Over the past couple of decades, compressed natural gas has become increasingly popular as a fuel for large vehicles because it doesn't produce the sooty black smoke that emanates from older diesels. This week, the city of Palm Desert in California becomes the first in the United States to deploy a paramedic unit/ambulance powered by the clean-burning fuel.

The new ambulance will be officially unveiled Friday, January 22 at Palm Desert fire station 33. Since no manufacturers currently offer an off-the-shelf CNG ambulance package, the new unit was specially built on a Ford E450 chassis by Frazer Ambulance at its Houston, TX facility. The project took six months to complete and cost $186,000. The new ambulance should get a good workout since it will be based at a station that gets an average of 200 ambulance calls a month.

If this project works out, it wouldn't be a surprise to see other cities, especially in California, follow the same path. Perhaps Michigan-based Roush Engineering, which already offers CNG conversions for Ford trucks and vans, will step in with a version for ambulances and other similar vehicles. The press release is after the jump.

[Source: City of Palm Desert]

PRESS RELEASE

PALM DESERT CELEBRATES DEBUT OF NATION'S FIRST CNG-POWERED AMBULANCE

PALM DESERT (January 20, 2010) – The City of Palm Desert will celebrate the unveiling of the community's new compressed natural gas-powered ambulance and medic unit, the first of its kind in the United States, on Friday, January 22, at 11 a.m. at Palm Desert Fire Station 33, 44-400 Town Center Way.

The unveiling ceremony will feature comments from Mayor Cindy Finerty and other members of the Palm Desert City Council and from representatives from the Palm Desert Fire Department, Riverside County Fire Department/CAL FIRE.

The debut of this groundbreaking alternative fuel ambulance marks a historic moment for the Coachella Valley and the nation and continues Palm Desert's tradition of innovation and leadership in the areas of energy independence and environmental responsibility.

Confronted with the need to replace an aging diesel ambulance and medic unit in February 2009, the Palm Desert City Council directed staff to explore the possibility of purchasing an ambulance powered by compressed natural gas (CNG), a fuel that burns much cleaner than gasoline or diesel and that has the added benefit of being domestically produced.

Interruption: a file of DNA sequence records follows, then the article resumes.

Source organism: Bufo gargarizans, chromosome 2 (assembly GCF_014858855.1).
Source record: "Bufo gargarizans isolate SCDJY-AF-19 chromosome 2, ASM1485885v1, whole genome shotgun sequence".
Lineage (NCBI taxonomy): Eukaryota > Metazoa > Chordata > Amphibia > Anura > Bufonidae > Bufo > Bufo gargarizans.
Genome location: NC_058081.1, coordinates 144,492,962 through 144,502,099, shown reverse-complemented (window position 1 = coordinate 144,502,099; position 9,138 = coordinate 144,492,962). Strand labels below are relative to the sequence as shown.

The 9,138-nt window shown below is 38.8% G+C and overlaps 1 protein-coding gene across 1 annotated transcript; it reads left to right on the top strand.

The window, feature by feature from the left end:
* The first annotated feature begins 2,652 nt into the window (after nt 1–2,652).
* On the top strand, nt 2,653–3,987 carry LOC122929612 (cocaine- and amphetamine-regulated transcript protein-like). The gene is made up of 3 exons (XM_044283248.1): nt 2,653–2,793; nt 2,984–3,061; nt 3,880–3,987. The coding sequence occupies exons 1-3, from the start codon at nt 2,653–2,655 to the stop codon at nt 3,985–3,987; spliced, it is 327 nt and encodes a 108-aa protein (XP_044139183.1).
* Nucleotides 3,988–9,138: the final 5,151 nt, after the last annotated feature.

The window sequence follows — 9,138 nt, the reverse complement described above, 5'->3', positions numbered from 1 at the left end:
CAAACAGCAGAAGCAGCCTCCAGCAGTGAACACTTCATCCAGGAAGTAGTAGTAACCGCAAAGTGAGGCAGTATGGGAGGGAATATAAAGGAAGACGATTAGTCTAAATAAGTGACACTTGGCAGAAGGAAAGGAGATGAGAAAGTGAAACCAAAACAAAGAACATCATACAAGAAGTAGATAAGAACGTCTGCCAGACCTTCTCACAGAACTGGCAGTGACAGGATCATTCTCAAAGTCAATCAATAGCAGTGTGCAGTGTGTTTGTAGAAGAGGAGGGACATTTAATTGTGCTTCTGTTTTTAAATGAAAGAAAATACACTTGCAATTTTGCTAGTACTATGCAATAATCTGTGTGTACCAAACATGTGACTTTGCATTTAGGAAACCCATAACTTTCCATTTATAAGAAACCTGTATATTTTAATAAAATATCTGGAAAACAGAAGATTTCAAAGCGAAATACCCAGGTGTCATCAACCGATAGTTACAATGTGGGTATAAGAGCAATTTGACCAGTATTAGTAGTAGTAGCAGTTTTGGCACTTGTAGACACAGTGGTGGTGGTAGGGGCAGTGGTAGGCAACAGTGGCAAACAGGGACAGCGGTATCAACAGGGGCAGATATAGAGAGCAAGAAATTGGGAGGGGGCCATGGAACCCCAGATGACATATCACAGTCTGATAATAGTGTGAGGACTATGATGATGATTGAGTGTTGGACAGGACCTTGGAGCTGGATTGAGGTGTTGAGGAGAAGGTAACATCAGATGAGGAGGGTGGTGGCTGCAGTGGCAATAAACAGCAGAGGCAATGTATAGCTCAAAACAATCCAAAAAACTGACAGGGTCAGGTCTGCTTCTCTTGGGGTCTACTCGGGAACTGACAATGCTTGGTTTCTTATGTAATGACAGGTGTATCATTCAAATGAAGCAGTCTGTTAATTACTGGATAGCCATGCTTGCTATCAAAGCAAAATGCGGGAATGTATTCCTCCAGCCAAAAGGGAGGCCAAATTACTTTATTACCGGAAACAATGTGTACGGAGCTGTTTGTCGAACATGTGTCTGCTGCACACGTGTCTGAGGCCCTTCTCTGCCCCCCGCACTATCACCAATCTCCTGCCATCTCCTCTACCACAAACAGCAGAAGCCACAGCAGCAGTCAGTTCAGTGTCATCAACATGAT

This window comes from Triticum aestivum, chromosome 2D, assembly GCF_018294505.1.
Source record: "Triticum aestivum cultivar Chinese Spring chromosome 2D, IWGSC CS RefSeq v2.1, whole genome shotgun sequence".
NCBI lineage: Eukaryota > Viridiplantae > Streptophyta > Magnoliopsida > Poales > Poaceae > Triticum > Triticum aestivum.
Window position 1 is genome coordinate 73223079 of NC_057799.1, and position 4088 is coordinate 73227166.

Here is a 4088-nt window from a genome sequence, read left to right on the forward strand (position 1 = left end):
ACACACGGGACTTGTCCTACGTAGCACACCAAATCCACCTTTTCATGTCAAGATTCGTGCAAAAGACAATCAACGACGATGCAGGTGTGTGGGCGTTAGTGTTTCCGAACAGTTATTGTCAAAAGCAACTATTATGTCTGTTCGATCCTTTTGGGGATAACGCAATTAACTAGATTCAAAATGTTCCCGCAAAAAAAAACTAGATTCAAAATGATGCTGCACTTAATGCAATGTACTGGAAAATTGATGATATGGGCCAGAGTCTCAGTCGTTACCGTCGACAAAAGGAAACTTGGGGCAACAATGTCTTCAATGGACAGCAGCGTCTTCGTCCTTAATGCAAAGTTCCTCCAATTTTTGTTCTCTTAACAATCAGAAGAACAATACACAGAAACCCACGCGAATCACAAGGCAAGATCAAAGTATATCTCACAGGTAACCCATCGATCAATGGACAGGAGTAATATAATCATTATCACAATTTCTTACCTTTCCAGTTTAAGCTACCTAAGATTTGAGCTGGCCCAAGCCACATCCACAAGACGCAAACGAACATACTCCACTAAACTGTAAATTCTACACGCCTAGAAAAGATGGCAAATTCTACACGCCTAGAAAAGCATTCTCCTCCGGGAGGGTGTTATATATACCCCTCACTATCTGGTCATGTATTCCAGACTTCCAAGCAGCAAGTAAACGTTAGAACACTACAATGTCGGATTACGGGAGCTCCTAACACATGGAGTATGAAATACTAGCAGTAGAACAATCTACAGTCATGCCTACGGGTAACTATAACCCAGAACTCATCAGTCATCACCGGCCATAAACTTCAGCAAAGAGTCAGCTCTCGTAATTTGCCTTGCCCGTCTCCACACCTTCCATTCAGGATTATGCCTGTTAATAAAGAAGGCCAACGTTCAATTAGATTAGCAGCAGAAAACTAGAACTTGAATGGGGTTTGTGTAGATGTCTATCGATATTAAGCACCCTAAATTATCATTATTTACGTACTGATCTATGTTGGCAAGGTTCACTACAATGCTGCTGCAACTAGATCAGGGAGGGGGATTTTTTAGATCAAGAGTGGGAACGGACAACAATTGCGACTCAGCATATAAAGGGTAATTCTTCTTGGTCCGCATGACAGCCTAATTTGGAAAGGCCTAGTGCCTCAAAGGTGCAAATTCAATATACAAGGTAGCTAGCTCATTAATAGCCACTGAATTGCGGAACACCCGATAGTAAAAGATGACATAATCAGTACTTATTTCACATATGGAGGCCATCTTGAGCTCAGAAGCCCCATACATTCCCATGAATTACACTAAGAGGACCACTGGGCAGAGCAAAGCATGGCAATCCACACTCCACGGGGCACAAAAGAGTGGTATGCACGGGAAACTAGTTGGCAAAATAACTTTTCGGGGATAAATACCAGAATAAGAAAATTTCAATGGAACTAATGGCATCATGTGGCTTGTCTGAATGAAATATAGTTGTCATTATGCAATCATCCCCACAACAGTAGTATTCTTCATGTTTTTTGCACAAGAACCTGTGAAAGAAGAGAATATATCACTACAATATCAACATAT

Because CNG-powered ambulances did not exist in the United States, City staff investigated whether one could be built. A committee comprised of City representatives, industry experts, and officials from the Riverside County Fire Department/CAL FIRE officials studied the options and decided that the most efficient and economically beneficial approach to create a CNG unit would be to modify existing ambulance components.

The City purchased a Frazer Type III 14-foot patient compartment and a 2009 Ford E450 6.8L gasoline chassis. Combining these elements and changing them to allow the installation of a CNG engine and fuel storage tanks required innovative design and engineering work by Frazer Ambulance, which built the approximately $186,000 vehicle over a six-month period at the company's headquarters in Houston, Texas. In December, the ambulance was delivered to Palm Desert, where final changes, including Palm Desert Fire Department markings, were applied.

The unit will be based at Fire Station 71, located at Portola Avenue and Country Club Drive, where it is scheduled to start responding to calls. Station 71 was selected because of its very high call volume, with an average of 200 ambulance calls per month.

The ambulance was purchased using money from City funds dedicated for firefighting and public safety. City staff has applied for federal grants to defray its cost.


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